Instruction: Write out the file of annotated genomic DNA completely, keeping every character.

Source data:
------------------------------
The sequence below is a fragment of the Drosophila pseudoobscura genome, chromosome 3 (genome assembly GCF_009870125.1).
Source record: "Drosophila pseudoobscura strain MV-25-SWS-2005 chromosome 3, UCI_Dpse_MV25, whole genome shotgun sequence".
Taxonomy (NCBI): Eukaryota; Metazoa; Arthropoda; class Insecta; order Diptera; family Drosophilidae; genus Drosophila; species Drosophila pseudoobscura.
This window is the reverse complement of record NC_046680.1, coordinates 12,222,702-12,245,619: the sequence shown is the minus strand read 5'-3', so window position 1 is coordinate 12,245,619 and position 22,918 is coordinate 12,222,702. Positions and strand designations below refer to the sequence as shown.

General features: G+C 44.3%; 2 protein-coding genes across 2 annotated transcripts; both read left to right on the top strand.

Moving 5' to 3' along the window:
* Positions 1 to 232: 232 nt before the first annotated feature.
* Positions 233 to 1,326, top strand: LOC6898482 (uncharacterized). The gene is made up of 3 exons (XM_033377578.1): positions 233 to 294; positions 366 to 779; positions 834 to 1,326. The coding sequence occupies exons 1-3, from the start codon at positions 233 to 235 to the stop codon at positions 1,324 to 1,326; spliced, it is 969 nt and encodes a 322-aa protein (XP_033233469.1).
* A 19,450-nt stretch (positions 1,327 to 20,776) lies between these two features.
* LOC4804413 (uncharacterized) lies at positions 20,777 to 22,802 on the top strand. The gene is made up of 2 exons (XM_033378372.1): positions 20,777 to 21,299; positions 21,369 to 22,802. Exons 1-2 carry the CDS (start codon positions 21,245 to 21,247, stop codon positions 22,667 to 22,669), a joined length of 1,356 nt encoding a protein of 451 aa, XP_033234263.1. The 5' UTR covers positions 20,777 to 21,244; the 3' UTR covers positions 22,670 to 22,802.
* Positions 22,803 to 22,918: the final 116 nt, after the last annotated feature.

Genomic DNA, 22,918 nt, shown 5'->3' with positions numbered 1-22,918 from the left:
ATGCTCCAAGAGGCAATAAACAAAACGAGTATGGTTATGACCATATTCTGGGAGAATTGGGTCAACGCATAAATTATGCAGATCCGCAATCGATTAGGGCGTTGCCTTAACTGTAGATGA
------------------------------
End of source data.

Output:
The sequence below is a fragment of the Drosophila pseudoobscura genome, chromosome 3 (genome assembly GCF_009870125.1).
Source record: "Drosophila pseudoobscura strain MV-25-SWS-2005 chromosome 3, UCI_Dpse_MV25, whole genome shotgun sequence".
Taxonomy (NCBI): Eukaryota; Metazoa; Arthropoda; class Insecta; order Diptera; family Drosophilidae; genus Drosophila; species Drosophila pseudoobscura.
This window is the reverse complement of record NC_046680.1, coordinates 12,222,702-12,245,619: the sequence shown is the minus strand read 5'-3', so window position 1 is coordinate 12,245,619 and position 22,918 is coordinate 12,222,702. Positions and strand designations below refer to the sequence as shown.

General features: G+C 44.3%; 2 protein-coding genes across 2 annotated transcripts; both read left to right on the top strand.

Moving 5' to 3' along the window:
* Positions 1 to 232: 232 nt before the first annotated feature.
* Positions 233 to 1,326, top strand: LOC6898482 (uncharacterized). The gene is made up of 3 exons (XM_033377578.1): positions 233 to 294; positions 366 to 779; positions 834 to 1,326. The coding sequence occupies exons 1-3, from the start codon at positions 233 to 235 to the stop codon at positions 1,324 to 1,326; spliced, it is 969 nt and encodes a 322-aa protein (XP_033233469.1).
* A 19,450-nt stretch (positions 1,327 to 20,776) lies between these two features.
* LOC4804413 (uncharacterized) lies at positions 20,777 to 22,802 on the top strand. The gene is made up of 2 exons (XM_033378372.1): positions 20,777 to 21,299; positions 21,369 to 22,802. Exons 1-2 carry the CDS (start codon positions 21,245 to 21,247, stop codon positions 22,667 to 22,669), a joined length of 1,356 nt encoding a protein of 451 aa, XP_033234263.1. The 5' UTR covers positions 20,777 to 21,244; the 3' UTR covers positions 22,670 to 22,802.
* Positions 22,803 to 22,918: the final 116 nt, after the last annotated feature.

Genomic DNA, 22,918 nt, shown 5'->3' with positions numbered 1-22,918 from the left:
ATGCTCCAAGAGGCAATAAACAAAACGAGTATGGTTATGACCATATTCTGGGAGAATTGGGTCAACGCATAAATTATGCAGATCCGCAATCGATTAGGGCGTTGCCTTAACTGTAGATGA